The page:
Detail of Cherine Fahd’s photography project, You Look Like a… (2016-2017).
© Cherine Fahd
All around us in Western media, young Arabic-looking men with beards equal terrorists. But maybe they're just hipsters.
Do school uniforms repress culture and identity?
By providing a blanket approach to uniform policies, schools risk repressing cultural identity and diversity.
Cultural portrayals of HIV and AIDS tend to be stuck in the past.
Indigenous games like ‘Honour Water’ can teach Indigenous values and ceremonial practices.
Honour Water/Elizabeth LaPensée
A strengthening movement of Indigenous designers and developers is working to show Indigenous cultures, teachings, languages and ways of knowing through video games.
By following these three lessons, Homs can re-emerge from the Syrian conflict an even greater city than before.
Cultural scapegoating ‘still functions as a proxy for economic marginalisation’.
Smashed avo storms, news stories about lazy millennials ... Has anything changed in the 20 years since Mark Davis wrote his influential book Gangland?
Cultural differences between Eastern and Western employees in the workplace are a factor in the loss of company performance.
East Asian employees make up a sizeable portion of the workforce but they are often misunderstood as lacking in communication skills.
The UK's smallest city is bidding to be UK City of Culture 2021 – but how can it compete with its larger counterparts?
The case of tourist behaviour is especially interesting for debates about ethical decision-making.
Because of years of persecution many Rohingya children have never known Myanmar, which is claimed by the community as their country.
Mohammad Ponir Hossain/Reuters
Rohingya songs and drawings are a form of resistance against the persecutions they face in Myanmar and in Bangladesh.
The research found a belief in hard work and enterprise drives the business success of Chinese living overseas.
Past studies point to traditional Confucian values and a refugee mentality as a reason for the business success of Chinese people living overseas, our research debunks this.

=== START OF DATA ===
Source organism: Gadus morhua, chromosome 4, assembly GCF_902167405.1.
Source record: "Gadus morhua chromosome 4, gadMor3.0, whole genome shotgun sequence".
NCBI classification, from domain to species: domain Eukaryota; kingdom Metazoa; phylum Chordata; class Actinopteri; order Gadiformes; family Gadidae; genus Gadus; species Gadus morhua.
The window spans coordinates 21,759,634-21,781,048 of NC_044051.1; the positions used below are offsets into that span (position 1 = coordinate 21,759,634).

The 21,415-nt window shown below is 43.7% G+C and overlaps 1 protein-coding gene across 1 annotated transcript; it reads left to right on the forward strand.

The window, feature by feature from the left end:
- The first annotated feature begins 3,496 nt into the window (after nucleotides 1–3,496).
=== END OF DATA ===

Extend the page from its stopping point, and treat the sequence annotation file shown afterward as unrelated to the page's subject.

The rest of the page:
In celebration of academic books.
Waiting area in Lagos, Nigeria.
Britons, Nigerians, Americans and Brasilians don't see time in the same way. These differences are explained by the history and constraints of each country.
The study examined how women experienced financial abuse across cultures.
A study finds financial abuse can be disguised as care and is tied into social values of the Anglo-Celtic and Indian communities.
Once you start, you can’t stop.
'Injection' via www.shutterstock.com
By getting young women hooked before they've even formed wrinkles, Botox peddlers have realized they can enlist them in a lifetime of treatment.
Australia’s librarians are a vital component of our research institutions.
The research libraries attached to Australia's art galleries are one of the nation's great cultural assets. But the National Gallery of Australia's library is losing crucial staff as 'efficiency dividends' hit home.
Scottish football faces challenging economic conditions, but shows how a focus on fans offers a different way forward.
The centenary of Natsume Soseki’s death this year is being marked by numerous events, not least his resurrection in robotic form.
Small organisations are creating Australia's most exciting art. Yet a recent report shows that even the most popular art-forms are bleeding revenue, while government funding dwindles.
The Otsuka Museum of Art in Tokushima features a full-sized replica of the Sistine Chapel.
Increasingly sophisticated technology allows us to make close-to-perfect copies of everything from paintings to burial chambers. Can a replica bring artefacts to new audiences?